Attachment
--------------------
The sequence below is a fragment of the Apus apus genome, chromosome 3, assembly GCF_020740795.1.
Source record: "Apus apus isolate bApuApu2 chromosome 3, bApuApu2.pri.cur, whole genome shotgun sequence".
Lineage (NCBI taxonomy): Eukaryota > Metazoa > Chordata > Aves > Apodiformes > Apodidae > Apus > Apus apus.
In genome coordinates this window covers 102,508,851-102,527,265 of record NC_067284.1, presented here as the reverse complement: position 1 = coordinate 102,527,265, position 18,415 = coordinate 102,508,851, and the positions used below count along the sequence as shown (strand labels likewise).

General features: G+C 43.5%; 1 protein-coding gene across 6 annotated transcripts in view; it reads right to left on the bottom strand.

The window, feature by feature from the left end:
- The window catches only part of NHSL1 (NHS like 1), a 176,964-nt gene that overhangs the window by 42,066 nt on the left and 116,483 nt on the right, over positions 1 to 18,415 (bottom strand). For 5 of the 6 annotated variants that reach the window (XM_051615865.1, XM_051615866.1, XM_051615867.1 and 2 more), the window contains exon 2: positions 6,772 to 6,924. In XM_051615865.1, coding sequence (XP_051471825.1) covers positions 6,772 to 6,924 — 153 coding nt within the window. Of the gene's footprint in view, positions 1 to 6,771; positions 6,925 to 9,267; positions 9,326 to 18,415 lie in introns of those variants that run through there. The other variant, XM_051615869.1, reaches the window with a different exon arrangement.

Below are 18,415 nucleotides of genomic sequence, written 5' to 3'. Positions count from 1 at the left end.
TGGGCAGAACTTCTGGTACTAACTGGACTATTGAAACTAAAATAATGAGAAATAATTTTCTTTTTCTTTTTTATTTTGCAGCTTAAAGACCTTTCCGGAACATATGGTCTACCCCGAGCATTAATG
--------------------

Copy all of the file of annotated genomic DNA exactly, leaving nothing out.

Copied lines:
The sequence below is a fragment of the Apus apus genome, chromosome 3, assembly GCF_020740795.1.
Source record: "Apus apus isolate bApuApu2 chromosome 3, bApuApu2.pri.cur, whole genome shotgun sequence".
Lineage (NCBI taxonomy): Eukaryota > Metazoa > Chordata > Aves > Apodiformes > Apodidae > Apus > Apus apus.
In genome coordinates this window covers 102,508,851-102,527,265 of record NC_067284.1, presented here as the reverse complement: position 1 = coordinate 102,527,265, position 18,415 = coordinate 102,508,851, and the positions used below count along the sequence as shown (strand labels likewise).

General features: G+C 43.5%; 1 protein-coding gene across 6 annotated transcripts in view; it reads right to left on the bottom strand.

The window, feature by feature from the left end:
- The window catches only part of NHSL1 (NHS like 1), a 176,964-nt gene that overhangs the window by 42,066 nt on the left and 116,483 nt on the right, over positions 1 to 18,415 (bottom strand). For 5 of the 6 annotated variants that reach the window (XM_051615865.1, XM_051615866.1, XM_051615867.1 and 2 more), the window contains exon 2: positions 6,772 to 6,924. In XM_051615865.1, coding sequence (XP_051471825.1) covers positions 6,772 to 6,924 — 153 coding nt within the window. Of the gene's footprint in view, positions 1 to 6,771; positions 6,925 to 9,267; positions 9,326 to 18,415 lie in introns of those variants that run through there. The other variant, XM_051615869.1, reaches the window with a different exon arrangement.

Below are 18,415 nucleotides of genomic sequence, written 5' to 3'. Positions count from 1 at the left end.
TGGGCAGAACTTCTGGTACTAACTGGACTATTGAAACTAAAATAATGAGAAATAATTTTCTTTTTCTTTTTTATTTTGCAGCTTAAAGACCTTTCCGGAACATATGGTCTACCCCGAGCATTAATG